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Porphyrias are a group of rare disorders (at least 8 of which are known) that happen due to a buildup of natural chemicals which manufacture porphyrin in the human body.

Porphyrias are a group of extremely rare disorders which affect the skin or nervous system, resulting in severe abdominal discomfort. Porphyria disorders are generally inherited, which means they are the result of genetic abnormalities passed from a parent to a child. When someone has porphyria, cells do not convert body chemicals known as polyphorins into heme, which is what gives blood its red color.

What Is Heme?

The human body manufactures heme in the liver and red blood cells.

There are eight distinct enzymes that control each step of the heme manufacturing process.

If the body has difficulties making heme, it is the result of any of these eight enzymes being at a low level or deficient. Porphyrins and porphyrin precursors of heme will buildup in the human body and as a result, a person can become very ill.

How Are Different Porphyrias Classified?

Porphyrias are classified in different systems. The most accurate classification for a specific type of porphyria is due to the specific enzyme deficiency. Another way to classify porphyrias is to look at the symptoms each one causes, neurological symptoms are caused by acute porphyrias, while those that cause photosensitivity are of the cutaneous variety. Lastly, the third way to classify a specific type of porphyria is using a system based on whether the excess precursors originate from the liver or in the bone marrow. Some types of porphyrias are classified as being one or more of these specific categories.

Porphyria: How Common Is It?

According to US National Library of Medicine, the exact number of porphyria cases is unknown. However, estimates put it at 1 in 500 or possibly as high as 1 in 50,000 people worldwide. Overall, cutaneous porphyria is the most common type of all cases diagnosed. For some types of porphyria, the exact prevalence is not known because many individuals with a genetic mutation associated with the disease with remain asymptomatic throughout their life.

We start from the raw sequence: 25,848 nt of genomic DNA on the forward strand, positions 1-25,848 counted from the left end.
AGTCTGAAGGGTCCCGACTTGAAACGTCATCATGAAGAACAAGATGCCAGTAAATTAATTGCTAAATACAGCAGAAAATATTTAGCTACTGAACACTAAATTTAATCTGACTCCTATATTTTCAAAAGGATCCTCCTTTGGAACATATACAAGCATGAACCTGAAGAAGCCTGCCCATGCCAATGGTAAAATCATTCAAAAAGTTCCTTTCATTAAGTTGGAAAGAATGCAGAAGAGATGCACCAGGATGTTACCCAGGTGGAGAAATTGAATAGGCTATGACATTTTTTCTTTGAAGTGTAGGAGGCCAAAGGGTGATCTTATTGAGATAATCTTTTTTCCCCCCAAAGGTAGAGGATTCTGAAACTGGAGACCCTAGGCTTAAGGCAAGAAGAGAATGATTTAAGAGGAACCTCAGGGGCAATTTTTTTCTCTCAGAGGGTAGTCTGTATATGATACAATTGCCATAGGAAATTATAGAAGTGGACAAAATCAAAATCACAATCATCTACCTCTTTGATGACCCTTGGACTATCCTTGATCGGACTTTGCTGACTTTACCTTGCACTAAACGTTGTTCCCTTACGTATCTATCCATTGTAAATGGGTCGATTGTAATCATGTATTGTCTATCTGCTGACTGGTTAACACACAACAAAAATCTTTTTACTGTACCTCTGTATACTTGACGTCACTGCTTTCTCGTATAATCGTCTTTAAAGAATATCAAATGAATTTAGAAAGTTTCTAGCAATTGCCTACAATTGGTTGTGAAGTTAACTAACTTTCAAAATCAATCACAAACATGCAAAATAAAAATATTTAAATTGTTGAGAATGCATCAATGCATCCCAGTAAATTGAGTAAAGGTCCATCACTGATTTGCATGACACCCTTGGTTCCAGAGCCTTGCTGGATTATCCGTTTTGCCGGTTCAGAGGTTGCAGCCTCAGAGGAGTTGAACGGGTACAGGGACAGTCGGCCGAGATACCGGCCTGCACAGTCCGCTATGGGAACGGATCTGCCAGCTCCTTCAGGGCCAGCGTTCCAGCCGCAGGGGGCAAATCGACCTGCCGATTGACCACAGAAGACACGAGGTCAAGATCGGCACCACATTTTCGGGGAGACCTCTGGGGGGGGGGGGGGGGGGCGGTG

Different Genes Related to Porphyria

  1. ALAD: Aminolevulinate dehydratase, responsible for instructing manufacture of the delta-aminolevulinate dehydratase.
  2. ALAS2: Aminolevulinate, delta-, synthase 2. The ALAS2 gene is responsible for instructing the manufacture of the 5-aminolevulinate synthase 2 or erythroid ALA-synthase.
  3. CPOX: Coproporphyrinogen oxidase, provides instructions for the manufacture of the coproporphyrinogen oxidase enzyme.
  4. FECH: Ferrochelatase, the gene provides instructions on making the ferrochelatase enzyme.
  5. HFE: Hemochromatosis, the gene provides instructions for producing a protein located on the surface of cells located in the liver and intestines.
  6. HMBS: Hydroxymethylbilane synthase, the gene provides instructions for the making of the hydroxmethylbilane synthase.
  7. PPOX: Protoporphyrinogen oxidase, the gene provides instructions for manufacturing protoporphrinogen oxidate enzymes.
  8. UROD: Uroporphyrinogen decarboxylase, responsible for the instructions needed to make the enzyme known as uroporphyrinogen.
  9. UROS: Uroporphyrinogen III synthase, provides instructions on the manufacture of the enzyme called uroporphyrinogen III synthase.

Types Of Porphyrias

There are several different types of porphyrias. There are four types of hepatic porphyrias and these include; doss porphyria (ALA) dehydratase deficiency, acute intermittent porphyria (AIP) porphyria cutanea tarda (PCT), and hereditary coproporphyria (HCP).

The three types of erythropoietic porphyria includes; x-linked sideroblastic anemia (XLSA), congenital erythropoietic porphyria (CEP), and erythropoietic protoporphyria (EPP).

Finally, there is variegated porphyria (VP), which is a mixed type of porphyria and transient erthyoporphyria (EEP).

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